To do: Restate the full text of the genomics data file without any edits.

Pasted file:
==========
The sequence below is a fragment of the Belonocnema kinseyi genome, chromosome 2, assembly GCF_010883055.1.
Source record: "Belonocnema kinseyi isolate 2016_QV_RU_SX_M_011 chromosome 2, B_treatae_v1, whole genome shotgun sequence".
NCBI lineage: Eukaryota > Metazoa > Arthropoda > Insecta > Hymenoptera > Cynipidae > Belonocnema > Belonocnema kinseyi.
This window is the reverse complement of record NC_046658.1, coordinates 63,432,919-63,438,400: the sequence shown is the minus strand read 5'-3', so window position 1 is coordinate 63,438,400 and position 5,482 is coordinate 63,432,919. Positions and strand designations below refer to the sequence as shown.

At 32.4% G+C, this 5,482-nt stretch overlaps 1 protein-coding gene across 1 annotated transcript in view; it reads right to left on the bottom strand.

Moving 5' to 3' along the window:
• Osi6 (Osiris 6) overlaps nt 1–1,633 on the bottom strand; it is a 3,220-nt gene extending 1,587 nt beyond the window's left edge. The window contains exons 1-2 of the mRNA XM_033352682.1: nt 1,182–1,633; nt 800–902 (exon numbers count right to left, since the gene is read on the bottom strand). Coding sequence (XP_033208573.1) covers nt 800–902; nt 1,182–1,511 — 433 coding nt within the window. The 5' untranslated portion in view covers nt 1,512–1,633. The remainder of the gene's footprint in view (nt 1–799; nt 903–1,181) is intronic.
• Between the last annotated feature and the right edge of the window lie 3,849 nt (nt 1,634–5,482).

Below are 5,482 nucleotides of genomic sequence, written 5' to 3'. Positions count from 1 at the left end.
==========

The sequence below is a fragment of the Belonocnema kinseyi genome, chromosome 2, assembly GCF_010883055.1.
Source record: "Belonocnema kinseyi isolate 2016_QV_RU_SX_M_011 chromosome 2, B_treatae_v1, whole genome shotgun sequence".
NCBI lineage: Eukaryota > Metazoa > Arthropoda > Insecta > Hymenoptera > Cynipidae > Belonocnema > Belonocnema kinseyi.
This window is the reverse complement of record NC_046658.1, coordinates 63,432,919-63,438,400: the sequence shown is the minus strand read 5'-3', so window position 1 is coordinate 63,438,400 and position 5,482 is coordinate 63,432,919. Positions and strand designations below refer to the sequence as shown.

At 32.4% G+C, this 5,482-nt stretch overlaps 1 protein-coding gene across 1 annotated transcript in view; it reads right to left on the bottom strand.

Moving 5' to 3' along the window:
• Osi6 (Osiris 6) overlaps nt 1–1,633 on the bottom strand; it is a 3,220-nt gene extending 1,587 nt beyond the window's left edge. The window contains exons 1-2 of the mRNA XM_033352682.1: nt 1,182–1,633; nt 800–902 (exon numbers count right to left, since the gene is read on the bottom strand). Coding sequence (XP_033208573.1) covers nt 800–902; nt 1,182–1,511 — 433 coding nt within the window. The 5' untranslated portion in view covers nt 1,512–1,633. The remainder of the gene's footprint in view (nt 1–799; nt 903–1,181) is intronic.
• Between the last annotated feature and the right edge of the window lie 3,849 nt (nt 1,634–5,482).

Below are 5,482 nucleotides of genomic sequence, written 5' to 3'. Positions count from 1 at the left end.